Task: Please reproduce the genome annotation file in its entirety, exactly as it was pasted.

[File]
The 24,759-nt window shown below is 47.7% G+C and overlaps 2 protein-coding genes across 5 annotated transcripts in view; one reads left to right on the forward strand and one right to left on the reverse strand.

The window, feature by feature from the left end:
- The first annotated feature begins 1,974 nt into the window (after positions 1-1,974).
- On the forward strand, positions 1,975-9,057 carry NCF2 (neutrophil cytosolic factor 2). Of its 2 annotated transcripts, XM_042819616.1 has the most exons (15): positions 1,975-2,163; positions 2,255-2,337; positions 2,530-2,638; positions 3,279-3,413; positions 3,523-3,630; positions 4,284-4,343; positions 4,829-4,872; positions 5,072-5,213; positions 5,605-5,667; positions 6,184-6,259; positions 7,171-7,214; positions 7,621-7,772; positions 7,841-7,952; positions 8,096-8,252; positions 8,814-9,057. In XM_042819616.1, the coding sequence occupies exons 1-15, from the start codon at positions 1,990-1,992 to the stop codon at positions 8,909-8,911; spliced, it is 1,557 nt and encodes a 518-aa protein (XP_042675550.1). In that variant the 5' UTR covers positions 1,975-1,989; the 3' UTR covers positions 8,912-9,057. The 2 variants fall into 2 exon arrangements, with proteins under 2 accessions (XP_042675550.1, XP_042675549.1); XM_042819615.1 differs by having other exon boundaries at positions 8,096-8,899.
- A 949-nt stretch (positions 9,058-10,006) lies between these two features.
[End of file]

The 24,759-nt window shown below is 47.7% G+C and overlaps 2 protein-coding genes across 5 annotated transcripts in view; one reads left to right on the forward strand and one right to left on the reverse strand.

The window, feature by feature from the left end:
- The first annotated feature begins 1,974 nt into the window (after positions 1-1,974).
- On the forward strand, positions 1,975-9,057 carry NCF2 (neutrophil cytosolic factor 2). Of its 2 annotated transcripts, XM_042819616.1 has the most exons (15): positions 1,975-2,163; positions 2,255-2,337; positions 2,530-2,638; positions 3,279-3,413; positions 3,523-3,630; positions 4,284-4,343; positions 4,829-4,872; positions 5,072-5,213; positions 5,605-5,667; positions 6,184-6,259; positions 7,171-7,214; positions 7,621-7,772; positions 7,841-7,952; positions 8,096-8,252; positions 8,814-9,057. In XM_042819616.1, the coding sequence occupies exons 1-15, from the start codon at positions 1,990-1,992 to the stop codon at positions 8,909-8,911; spliced, it is 1,557 nt and encodes a 518-aa protein (XP_042675550.1). In that variant the 5' UTR covers positions 1,975-1,989; the 3' UTR covers positions 8,912-9,057. The 2 variants fall into 2 exon arrangements, with proteins under 2 accessions (XP_042675550.1, XP_042675549.1); XM_042819615.1 differs by having other exon boundaries at positions 8,096-8,899.
- A 949-nt stretch (positions 9,058-10,006) lies between these two features.